Lord my God, my soul very much knows that I am very far from true repentance, for my sins have passed in my head and they have confused my thoughts, so much so that I don’t have any idea how to return to you. The knowledge eludes me and my heart has left me. I walk in this world here and there dejected, without knowledge, and without heart.
By Epictetus (1st century), as published in Rabbi Morrison David Bial (ed.), An Offering of Prayer: Prayers and Meditations Private and Public (Summit, NJ: Temple Sinai of Summit, 1962), p. 21.
And what words can truly express our praise of the works of Providence? if we had understanding, ought we not incessantly sing hymns to the Deity to rehearse His benefits? Ought we not as we dig or we plow or eat, sing a hymn to God? Great is God who has given us the strength and skill and tools to till the ground! Who has given us limbs and power and organs! And that which should be the subject of the greatest and most divine hymn: that he has granted us the faculty of apprehending his gifts!
What else then can I, a lame old man, do but chant the praise of God? If I were a nightingale, I would sing as a nightingale; if a swan, as a swan. But as I am a rational creature, I must praise God. This is my task and I will do it. nor will I leave this duty so long as I live; and I exhort you all to join in this same thing.
By Alvin I. Fine, as published in Rabbi Morrison David Bial (ed.), An Offering of Prayer: Prayers and Meditations Private and Public (Summit, NJ: Temple Sinai of Summit, 1962), p. 10. Adapted by Hinda Tz. Eisen, 2013.
Prayer is aspiration. The self-satisfied disregard it. They who reach for higher things find it a necessity.
Prayer is a discipline. They who seek meaning and purpose in life discover it was a wise teacher.
Prayer is an art. We perfect it only through practice.
Never are we more truly and nobly ourselves than when we pray. Never are we more honestly aware of our shortcomings than when we are in God’s presence. never do we aspire more earnestly toward self-improvement and human betterment than when we worship Him.
Gradually, the interval between prayer and deed diminishes until, at last, all life becomes a sanctuary.
“I rejoiced when they said unto me: ‘Let us go unto the house of the Lord.'” (Psalms 122:1)
From Rabbi Simon Glazer, Techinah: Prayers and Religious Duties for the Daughters of Israel (New York: The Star Hebrew Book Company, 1930), p. 70-72. Adapted by Hinda Tz. Eisen.
Merciful Father of all mankind, God of Abraham, Isaac, and Jacob! I come before You broken down in spirit and body, full of contrition and humility, to pray for the restoration of the health of [name of sick person]. Have compassion upon him/her; let no evil befall me by the misfortune of this dearly beloved member of my family.
You, O Lord, are mighty and righteous in judgment; who am I to advance my cause before Your Throne of Glory? But You, O Lord, know the needs of even Your smallest creature and provide sustenance for it. In Your hand are all living; our souls are Yours; so too our lives; our fate on this earth, and You alone have the right to judge us when our earthly cares no longer trouble our consciousness. In Your hand is the real cure of all sickness; You are the only source of all help and succor. But You did ordain in Your Torah, that when one is sick, medical aid must be given to relieve suffering, to effect a cure and to restore health and vigor.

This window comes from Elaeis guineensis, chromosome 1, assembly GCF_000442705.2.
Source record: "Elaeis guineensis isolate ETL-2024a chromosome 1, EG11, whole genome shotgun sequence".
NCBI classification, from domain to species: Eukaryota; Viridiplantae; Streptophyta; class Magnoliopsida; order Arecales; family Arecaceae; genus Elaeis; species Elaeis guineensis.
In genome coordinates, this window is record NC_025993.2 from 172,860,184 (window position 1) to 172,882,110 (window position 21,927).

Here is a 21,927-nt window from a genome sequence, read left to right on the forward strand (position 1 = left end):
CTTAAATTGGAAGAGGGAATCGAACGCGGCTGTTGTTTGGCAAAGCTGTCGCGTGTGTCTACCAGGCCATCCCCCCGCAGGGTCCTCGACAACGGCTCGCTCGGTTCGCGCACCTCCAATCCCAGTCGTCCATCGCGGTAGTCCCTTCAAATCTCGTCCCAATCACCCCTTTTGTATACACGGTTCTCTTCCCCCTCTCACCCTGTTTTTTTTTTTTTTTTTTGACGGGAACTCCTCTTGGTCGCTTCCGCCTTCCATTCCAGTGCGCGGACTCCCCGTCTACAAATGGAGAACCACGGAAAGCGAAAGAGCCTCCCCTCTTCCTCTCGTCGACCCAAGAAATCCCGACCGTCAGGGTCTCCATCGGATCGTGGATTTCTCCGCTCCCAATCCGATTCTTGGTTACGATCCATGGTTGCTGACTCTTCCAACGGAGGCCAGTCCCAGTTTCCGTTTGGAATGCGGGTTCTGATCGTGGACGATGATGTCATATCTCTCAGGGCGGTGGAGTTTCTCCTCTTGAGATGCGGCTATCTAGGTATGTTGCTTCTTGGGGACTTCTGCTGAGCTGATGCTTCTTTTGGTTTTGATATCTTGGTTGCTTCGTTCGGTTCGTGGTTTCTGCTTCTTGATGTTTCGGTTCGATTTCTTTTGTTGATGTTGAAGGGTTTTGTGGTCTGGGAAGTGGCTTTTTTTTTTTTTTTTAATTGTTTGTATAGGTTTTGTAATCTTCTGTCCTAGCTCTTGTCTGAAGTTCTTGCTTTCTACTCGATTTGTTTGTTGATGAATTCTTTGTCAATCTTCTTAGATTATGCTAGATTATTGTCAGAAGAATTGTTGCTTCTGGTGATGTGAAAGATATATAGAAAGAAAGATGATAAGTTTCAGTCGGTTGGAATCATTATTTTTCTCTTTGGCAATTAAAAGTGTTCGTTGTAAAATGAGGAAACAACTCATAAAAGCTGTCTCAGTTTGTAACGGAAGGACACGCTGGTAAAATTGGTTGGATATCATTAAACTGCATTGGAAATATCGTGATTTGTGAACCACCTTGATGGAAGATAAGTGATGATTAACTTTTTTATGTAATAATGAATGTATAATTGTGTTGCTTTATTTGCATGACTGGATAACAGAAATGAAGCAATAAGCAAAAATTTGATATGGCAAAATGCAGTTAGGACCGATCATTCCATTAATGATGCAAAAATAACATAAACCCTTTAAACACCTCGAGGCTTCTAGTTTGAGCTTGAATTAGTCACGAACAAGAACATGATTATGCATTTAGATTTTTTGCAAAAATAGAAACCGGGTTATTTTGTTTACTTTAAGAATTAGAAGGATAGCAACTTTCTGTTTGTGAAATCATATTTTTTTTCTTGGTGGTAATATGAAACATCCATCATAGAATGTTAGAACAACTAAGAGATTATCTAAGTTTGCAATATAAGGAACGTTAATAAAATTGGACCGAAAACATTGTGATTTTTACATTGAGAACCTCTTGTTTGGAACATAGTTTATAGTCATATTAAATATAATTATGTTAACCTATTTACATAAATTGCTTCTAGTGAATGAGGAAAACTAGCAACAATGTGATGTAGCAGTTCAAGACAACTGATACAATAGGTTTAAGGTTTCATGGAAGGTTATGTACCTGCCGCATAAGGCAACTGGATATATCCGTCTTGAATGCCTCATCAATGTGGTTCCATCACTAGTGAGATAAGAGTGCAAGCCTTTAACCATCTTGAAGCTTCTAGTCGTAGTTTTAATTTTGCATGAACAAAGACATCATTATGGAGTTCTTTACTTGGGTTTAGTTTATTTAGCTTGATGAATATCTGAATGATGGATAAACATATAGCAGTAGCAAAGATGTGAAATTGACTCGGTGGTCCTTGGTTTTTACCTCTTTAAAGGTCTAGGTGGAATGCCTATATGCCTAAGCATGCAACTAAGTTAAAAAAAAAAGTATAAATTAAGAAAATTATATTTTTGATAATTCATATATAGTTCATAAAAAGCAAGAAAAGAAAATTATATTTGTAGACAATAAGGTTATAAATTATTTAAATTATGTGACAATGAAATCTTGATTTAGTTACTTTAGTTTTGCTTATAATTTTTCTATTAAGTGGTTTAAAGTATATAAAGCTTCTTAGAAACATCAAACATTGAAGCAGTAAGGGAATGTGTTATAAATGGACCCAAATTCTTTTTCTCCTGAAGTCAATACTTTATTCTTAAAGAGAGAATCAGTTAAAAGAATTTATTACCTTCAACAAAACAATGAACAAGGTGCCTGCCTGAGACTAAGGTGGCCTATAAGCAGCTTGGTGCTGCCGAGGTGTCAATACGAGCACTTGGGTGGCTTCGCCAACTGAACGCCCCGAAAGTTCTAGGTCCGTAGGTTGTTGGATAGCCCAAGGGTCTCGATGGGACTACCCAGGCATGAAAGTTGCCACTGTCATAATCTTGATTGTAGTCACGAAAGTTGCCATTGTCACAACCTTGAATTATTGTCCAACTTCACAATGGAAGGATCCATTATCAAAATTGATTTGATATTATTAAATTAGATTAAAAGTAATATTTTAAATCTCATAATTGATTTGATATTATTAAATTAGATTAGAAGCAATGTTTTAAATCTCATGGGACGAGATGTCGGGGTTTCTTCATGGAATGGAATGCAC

May the doctor, under whose care the sick person now is, be Your true messenger of mercy and bring the proper remedy to this member of my family. […] May I be deserving to receive Your blessings for complete healing to this member of my family, speedily. Amen.
From the Jewish Welfare Board, Abridged Prayer Book for Jews in the Armed Forces of the United States (Philadelphia, PA: Jewish Publication Society Press, 1941), p. 107. Adapted by Hinda Tz. Eisen.
May He who is the source of all good gifts bless all those assembled here and be with all the members of their families and their households; may He prosper and help them in their needs and guide them in their difficulties. May He hear the prayers of all who worship Him in truth, comfort the sorrowing, and cheer the silent sufferers. May God reward with the joy of goodness the charitable and the merciful who aid the poor, care for the sick, teach the ignorant, and stretch forth their helping hand to those who have lost their way in this world.
Fervently we invoke Your benediction for this our country and our nation. Guard them, O God, from calamity and injury; may their adversaries not triumph over them, but the glories of a just, righteous, and God-fearing people increase from age to age. Enlighten and sustain with Your power those whom the people have set in authority: the President and his counsellors and advisers, the judges, law-givers, and executives, and all those who are entrusted with our safety and with the preservation of our rights and liberties. may peace and good will obtain amongst all the citizens of our land; may religion spread its blessings among us, and exalt our nation in righteousness. Amen.
by Hinda Tzivia Eisen, summer 2013.
I feel insignificant.
When God is infinite, and there are seven billion people in the world, how much audacity must I have to believe that God pays attention to me? How selfish to think I deserve for Him to heed me.
And yet, I do. I do believe that I am in God’s consciousness. I do believe He checks in on me when I call. And also when I am not looking — like a parent who checks in on a sleeping child.
So I vacillate between feeling deeply tiny in this Universe, and feeling a bloated sense that my God is with me.
Even in the best of times we must choose the torch we carry wisely, and we must be careful who we choose to illumine.